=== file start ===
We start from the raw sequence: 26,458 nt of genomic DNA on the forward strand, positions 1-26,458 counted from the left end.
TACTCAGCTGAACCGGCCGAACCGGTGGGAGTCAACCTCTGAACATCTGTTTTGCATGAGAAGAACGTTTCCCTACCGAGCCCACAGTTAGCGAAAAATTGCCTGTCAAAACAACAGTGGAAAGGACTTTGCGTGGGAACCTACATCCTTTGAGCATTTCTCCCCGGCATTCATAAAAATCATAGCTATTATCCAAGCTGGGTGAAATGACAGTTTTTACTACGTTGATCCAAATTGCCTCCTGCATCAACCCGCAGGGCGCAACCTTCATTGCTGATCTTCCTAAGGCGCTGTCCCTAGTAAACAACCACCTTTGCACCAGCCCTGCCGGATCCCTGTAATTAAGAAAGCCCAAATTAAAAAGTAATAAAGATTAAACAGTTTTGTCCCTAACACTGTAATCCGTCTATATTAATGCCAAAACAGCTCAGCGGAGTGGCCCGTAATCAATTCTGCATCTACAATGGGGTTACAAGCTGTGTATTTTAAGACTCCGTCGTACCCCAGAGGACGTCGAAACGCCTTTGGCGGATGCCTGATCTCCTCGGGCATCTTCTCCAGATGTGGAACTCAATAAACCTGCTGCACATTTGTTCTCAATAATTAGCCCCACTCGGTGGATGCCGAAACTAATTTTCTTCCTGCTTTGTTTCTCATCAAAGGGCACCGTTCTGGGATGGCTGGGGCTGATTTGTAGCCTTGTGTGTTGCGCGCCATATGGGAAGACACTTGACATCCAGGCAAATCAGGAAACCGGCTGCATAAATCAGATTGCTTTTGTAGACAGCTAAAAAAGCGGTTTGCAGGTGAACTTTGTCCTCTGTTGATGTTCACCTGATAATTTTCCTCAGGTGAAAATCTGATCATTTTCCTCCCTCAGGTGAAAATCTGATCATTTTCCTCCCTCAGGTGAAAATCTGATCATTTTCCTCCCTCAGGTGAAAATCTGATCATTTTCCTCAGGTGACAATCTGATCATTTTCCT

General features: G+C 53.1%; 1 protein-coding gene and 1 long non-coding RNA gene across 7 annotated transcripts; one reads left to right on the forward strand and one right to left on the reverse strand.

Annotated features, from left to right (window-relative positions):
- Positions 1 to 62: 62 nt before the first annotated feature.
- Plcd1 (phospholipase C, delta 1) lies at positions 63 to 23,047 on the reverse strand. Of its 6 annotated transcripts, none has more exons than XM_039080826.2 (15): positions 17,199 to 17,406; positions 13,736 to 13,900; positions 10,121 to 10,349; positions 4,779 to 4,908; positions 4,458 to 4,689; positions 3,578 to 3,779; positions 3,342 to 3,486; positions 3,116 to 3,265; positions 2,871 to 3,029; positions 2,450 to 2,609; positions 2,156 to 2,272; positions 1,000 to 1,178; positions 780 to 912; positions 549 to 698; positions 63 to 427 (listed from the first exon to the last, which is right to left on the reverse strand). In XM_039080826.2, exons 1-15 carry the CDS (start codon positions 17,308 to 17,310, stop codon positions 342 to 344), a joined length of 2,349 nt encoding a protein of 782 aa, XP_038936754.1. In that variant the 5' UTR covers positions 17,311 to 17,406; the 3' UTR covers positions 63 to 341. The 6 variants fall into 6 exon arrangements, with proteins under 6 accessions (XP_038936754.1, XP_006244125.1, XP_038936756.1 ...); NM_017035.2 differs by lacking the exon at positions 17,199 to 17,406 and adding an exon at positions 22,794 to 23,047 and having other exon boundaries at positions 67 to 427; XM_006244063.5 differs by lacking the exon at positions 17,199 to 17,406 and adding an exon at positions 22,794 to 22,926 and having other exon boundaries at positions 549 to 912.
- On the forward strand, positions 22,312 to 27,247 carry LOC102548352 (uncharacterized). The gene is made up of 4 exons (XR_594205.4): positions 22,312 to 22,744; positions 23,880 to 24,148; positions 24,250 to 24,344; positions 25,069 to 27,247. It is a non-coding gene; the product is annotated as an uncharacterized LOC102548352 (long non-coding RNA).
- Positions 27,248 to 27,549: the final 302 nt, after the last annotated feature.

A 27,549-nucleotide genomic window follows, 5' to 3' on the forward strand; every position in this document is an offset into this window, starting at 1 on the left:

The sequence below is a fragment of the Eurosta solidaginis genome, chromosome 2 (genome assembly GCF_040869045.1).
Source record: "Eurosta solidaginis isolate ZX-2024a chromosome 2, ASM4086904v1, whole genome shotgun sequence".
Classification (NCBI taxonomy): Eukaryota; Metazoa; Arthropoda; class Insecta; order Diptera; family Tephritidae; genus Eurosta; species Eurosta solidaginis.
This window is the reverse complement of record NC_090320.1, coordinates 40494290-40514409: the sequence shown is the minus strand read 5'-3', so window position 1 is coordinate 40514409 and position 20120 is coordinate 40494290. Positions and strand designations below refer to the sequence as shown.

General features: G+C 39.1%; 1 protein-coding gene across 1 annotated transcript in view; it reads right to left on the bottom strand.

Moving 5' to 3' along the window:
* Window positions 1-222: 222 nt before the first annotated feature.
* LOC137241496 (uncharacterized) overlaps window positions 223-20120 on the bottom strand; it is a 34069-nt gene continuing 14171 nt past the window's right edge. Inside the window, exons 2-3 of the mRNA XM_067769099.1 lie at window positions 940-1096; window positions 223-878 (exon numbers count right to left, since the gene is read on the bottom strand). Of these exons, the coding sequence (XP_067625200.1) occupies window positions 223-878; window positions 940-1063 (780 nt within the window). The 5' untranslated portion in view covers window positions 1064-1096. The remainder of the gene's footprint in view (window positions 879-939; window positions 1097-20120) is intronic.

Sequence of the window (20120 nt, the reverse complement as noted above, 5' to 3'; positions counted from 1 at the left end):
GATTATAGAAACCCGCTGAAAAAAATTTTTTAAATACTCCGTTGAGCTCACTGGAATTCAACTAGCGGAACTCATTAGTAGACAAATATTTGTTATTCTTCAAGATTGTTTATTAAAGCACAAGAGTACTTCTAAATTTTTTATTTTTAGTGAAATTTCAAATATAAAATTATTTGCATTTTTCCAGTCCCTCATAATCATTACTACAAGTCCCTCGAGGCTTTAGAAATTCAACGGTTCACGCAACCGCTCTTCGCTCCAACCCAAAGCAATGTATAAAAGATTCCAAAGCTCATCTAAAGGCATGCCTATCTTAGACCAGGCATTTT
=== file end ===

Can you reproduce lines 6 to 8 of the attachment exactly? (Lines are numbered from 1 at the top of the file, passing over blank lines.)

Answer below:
- Plcd1 (phospholipase C, delta 1) lies at positions 63 to 23,047 on the reverse strand. Of its 6 annotated transcripts, none has more exons than XM_039080826.2 (15): positions 17,199 to 17,406; positions 13,736 to 13,900; positions 10,121 to 10,349; positions 4,779 to 4,908; positions 4,458 to 4,689; positions 3,578 to 3,779; positions 3,342 to 3,486; positions 3,116 to 3,265; positions 2,871 to 3,029; positions 2,450 to 2,609; positions 2,156 to 2,272; positions 1,000 to 1,178; positions 780 to 912; positions 549 to 698; positions 63 to 427 (listed from the first exon to the last, which is right to left on the reverse strand). In XM_039080826.2, exons 1-15 carry the CDS (start codon positions 17,308 to 17,310, stop codon positions 342 to 344), a joined length of 2,349 nt encoding a protein of 782 aa, XP_038936754.1. In that variant the 5' UTR covers positions 17,311 to 17,406; the 3' UTR covers positions 63 to 341. The 6 variants fall into 6 exon arrangements, with proteins under 6 accessions (XP_038936754.1, XP_006244125.1, XP_038936756.1 ...); NM_017035.2 differs by lacking the exon at positions 17,199 to 17,406 and adding an exon at positions 22,794 to 23,047 and having other exon boundaries at positions 67 to 427; XM_006244063.5 differs by lacking the exon at positions 17,199 to 17,406 and adding an exon at positions 22,794 to 22,926 and having other exon boundaries at positions 549 to 912.
- On the forward strand, positions 22,312 to 27,247 carry LOC102548352 (uncharacterized). The gene is made up of 4 exons (XR_594205.4): positions 22,312 to 22,744; positions 23,880 to 24,148; positions 24,250 to 24,344; positions 25,069 to 27,247. It is a non-coding gene; the product is annotated as an uncharacterized LOC102548352 (long non-coding RNA).
- Positions 27,248 to 27,549: the final 302 nt, after the last annotated feature.